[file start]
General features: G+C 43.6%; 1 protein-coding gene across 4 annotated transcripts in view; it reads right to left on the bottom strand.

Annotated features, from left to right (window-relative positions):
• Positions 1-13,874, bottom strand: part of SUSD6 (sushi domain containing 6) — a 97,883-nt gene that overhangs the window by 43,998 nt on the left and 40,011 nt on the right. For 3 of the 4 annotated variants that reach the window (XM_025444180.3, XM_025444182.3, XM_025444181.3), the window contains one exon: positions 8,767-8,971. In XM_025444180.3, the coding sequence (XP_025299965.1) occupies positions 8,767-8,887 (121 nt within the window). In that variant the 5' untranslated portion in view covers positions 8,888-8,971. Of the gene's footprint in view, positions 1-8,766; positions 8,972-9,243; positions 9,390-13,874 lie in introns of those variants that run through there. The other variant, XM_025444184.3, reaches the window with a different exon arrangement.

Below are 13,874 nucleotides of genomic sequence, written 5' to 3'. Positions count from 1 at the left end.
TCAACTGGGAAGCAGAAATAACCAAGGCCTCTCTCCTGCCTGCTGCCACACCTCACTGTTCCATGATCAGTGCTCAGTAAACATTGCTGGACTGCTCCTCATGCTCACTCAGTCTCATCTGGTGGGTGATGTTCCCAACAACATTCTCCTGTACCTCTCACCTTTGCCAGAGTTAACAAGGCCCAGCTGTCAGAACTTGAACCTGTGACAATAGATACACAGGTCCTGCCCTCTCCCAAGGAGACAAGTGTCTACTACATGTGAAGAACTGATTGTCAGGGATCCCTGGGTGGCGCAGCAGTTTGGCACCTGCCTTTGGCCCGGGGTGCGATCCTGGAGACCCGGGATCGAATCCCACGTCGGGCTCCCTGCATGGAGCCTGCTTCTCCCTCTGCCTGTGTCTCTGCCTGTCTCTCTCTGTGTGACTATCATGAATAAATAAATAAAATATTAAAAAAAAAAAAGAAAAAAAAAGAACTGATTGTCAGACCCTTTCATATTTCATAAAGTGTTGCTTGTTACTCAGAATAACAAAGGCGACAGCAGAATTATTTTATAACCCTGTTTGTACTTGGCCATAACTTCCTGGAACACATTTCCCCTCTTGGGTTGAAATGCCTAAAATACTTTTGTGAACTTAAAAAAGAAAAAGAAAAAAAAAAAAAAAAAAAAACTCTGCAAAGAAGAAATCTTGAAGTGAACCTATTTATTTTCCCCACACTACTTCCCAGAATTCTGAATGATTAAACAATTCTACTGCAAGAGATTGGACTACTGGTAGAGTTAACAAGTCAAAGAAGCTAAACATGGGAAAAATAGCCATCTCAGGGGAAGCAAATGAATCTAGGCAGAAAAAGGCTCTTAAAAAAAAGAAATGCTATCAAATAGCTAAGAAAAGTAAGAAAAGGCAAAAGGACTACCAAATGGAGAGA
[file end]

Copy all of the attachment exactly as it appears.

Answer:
General features: G+C 43.6%; 1 protein-coding gene across 4 annotated transcripts in view; it reads right to left on the bottom strand.

Annotated features, from left to right (window-relative positions):
• Positions 1-13,874, bottom strand: part of SUSD6 (sushi domain containing 6) — a 97,883-nt gene that overhangs the window by 43,998 nt on the left and 40,011 nt on the right. For 3 of the 4 annotated variants that reach the window (XM_025444180.3, XM_025444182.3, XM_025444181.3), the window contains one exon: positions 8,767-8,971. In XM_025444180.3, the coding sequence (XP_025299965.1) occupies positions 8,767-8,887 (121 nt within the window). In that variant the 5' untranslated portion in view covers positions 8,888-8,971. Of the gene's footprint in view, positions 1-8,766; positions 8,972-9,243; positions 9,390-13,874 lie in introns of those variants that run through there. The other variant, XM_025444184.3, reaches the window with a different exon arrangement.

Below are 13,874 nucleotides of genomic sequence, written 5' to 3'. Positions count from 1 at the left end.
TCAACTGGGAAGCAGAAATAACCAAGGCCTCTCTCCTGCCTGCTGCCACACCTCACTGTTCCATGATCAGTGCTCAGTAAACATTGCTGGACTGCTCCTCATGCTCACTCAGTCTCATCTGGTGGGTGATGTTCCCAACAACATTCTCCTGTACCTCTCACCTTTGCCAGAGTTAACAAGGCCCAGCTGTCAGAACTTGAACCTGTGACAATAGATACACAGGTCCTGCCCTCTCCCAAGGAGACAAGTGTCTACTACATGTGAAGAACTGATTGTCAGGGATCCCTGGGTGGCGCAGCAGTTTGGCACCTGCCTTTGGCCCGGGGTGCGATCCTGGAGACCCGGGATCGAATCCCACGTCGGGCTCCCTGCATGGAGCCTGCTTCTCCCTCTGCCTGTGTCTCTGCCTGTCTCTCTCTGTGTGACTATCATGAATAAATAAATAAAATATTAAAAAAAAAAAAGAAAAAAAAAGAACTGATTGTCAGACCCTTTCATATTTCATAAAGTGTTGCTTGTTACTCAGAATAACAAAGGCGACAGCAGAATTATTTTATAACCCTGTTTGTACTTGGCCATAACTTCCTGGAACACATTTCCCCTCTTGGGTTGAAATGCCTAAAATACTTTTGTGAACTTAAAAAAGAAAAAGAAAAAAAAAAAAAAAAAAAAACTCTGCAAAGAAGAAATCTTGAAGTGAACCTATTTATTTTCCCCACACTACTTCCCAGAATTCTGAATGATTAAACAATTCTACTGCAAGAGATTGGACTACTGGTAGAGTTAACAAGTCAAAGAAGCTAAACATGGGAAAAATAGCCATCTCAGGGGAAGCAAATGAATCTAGGCAGAAAAAGGCTCTTAAAAAAAAGAAATGCTATCAAATAGCTAAGAAAAGTAAGAAAAGGCAAAAGGACTACCAAATGGAGAGA